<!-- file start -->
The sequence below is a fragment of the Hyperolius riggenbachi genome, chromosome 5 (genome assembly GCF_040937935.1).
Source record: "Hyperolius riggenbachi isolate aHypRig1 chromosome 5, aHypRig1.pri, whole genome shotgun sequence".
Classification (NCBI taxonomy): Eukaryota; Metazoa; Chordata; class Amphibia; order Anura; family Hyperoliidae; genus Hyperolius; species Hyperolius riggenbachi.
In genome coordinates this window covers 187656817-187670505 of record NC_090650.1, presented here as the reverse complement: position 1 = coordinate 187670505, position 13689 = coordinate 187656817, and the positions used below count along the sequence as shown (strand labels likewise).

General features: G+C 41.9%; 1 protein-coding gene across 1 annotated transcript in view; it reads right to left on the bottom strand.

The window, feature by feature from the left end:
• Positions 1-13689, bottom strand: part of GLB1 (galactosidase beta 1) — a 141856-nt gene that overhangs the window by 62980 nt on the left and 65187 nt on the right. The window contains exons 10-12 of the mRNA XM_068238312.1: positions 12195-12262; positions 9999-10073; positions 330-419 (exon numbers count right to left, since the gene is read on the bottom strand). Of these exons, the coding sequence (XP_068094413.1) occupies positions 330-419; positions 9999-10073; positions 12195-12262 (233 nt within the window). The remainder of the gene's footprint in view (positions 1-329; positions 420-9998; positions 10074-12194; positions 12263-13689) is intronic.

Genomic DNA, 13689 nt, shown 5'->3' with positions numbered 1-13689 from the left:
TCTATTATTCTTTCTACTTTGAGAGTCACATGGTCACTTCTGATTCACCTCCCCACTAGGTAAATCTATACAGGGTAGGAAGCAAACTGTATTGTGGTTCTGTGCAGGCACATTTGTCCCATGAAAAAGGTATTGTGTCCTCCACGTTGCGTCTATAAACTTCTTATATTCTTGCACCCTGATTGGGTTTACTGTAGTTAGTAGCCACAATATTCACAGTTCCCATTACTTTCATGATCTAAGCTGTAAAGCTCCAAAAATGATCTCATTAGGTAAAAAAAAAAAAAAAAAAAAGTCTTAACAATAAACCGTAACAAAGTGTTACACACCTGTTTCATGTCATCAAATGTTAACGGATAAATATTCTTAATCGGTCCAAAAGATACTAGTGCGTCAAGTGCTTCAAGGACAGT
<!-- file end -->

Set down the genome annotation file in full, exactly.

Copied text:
The sequence below is a fragment of the Hyperolius riggenbachi genome, chromosome 5 (genome assembly GCF_040937935.1).
Source record: "Hyperolius riggenbachi isolate aHypRig1 chromosome 5, aHypRig1.pri, whole genome shotgun sequence".
Classification (NCBI taxonomy): Eukaryota; Metazoa; Chordata; class Amphibia; order Anura; family Hyperoliidae; genus Hyperolius; species Hyperolius riggenbachi.
In genome coordinates this window covers 187656817-187670505 of record NC_090650.1, presented here as the reverse complement: position 1 = coordinate 187670505, position 13689 = coordinate 187656817, and the positions used below count along the sequence as shown (strand labels likewise).

General features: G+C 41.9%; 1 protein-coding gene across 1 annotated transcript in view; it reads right to left on the bottom strand.

The window, feature by feature from the left end:
• Positions 1-13689, bottom strand: part of GLB1 (galactosidase beta 1) — a 141856-nt gene that overhangs the window by 62980 nt on the left and 65187 nt on the right. The window contains exons 10-12 of the mRNA XM_068238312.1: positions 12195-12262; positions 9999-10073; positions 330-419 (exon numbers count right to left, since the gene is read on the bottom strand). Of these exons, the coding sequence (XP_068094413.1) occupies positions 330-419; positions 9999-10073; positions 12195-12262 (233 nt within the window). The remainder of the gene's footprint in view (positions 1-329; positions 420-9998; positions 10074-12194; positions 12263-13689) is intronic.

Genomic DNA, 13689 nt, shown 5'->3' with positions numbered 1-13689 from the left:
TCTATTATTCTTTCTACTTTGAGAGTCACATGGTCACTTCTGATTCACCTCCCCACTAGGTAAATCTATACAGGGTAGGAAGCAAACTGTATTGTGGTTCTGTGCAGGCACATTTGTCCCATGAAAAAGGTATTGTGTCCTCCACGTTGCGTCTATAAACTTCTTATATTCTTGCACCCTGATTGGGTTTACTGTAGTTAGTAGCCACAATATTCACAGTTCCCATTACTTTCATGATCTAAGCTGTAAAGCTCCAAAAATGATCTCATTAGGTAAAAAAAAAAAAAAAAAAAAGTCTTAACAATAAACCGTAACAAAGTGTTACACACCTGTTTCATGTCATCAAATGTTAACGGATAAATATTCTTAATCGGTCCAAAAGATACTAGTGCGTCAAGTGCTTCAAGGACAGT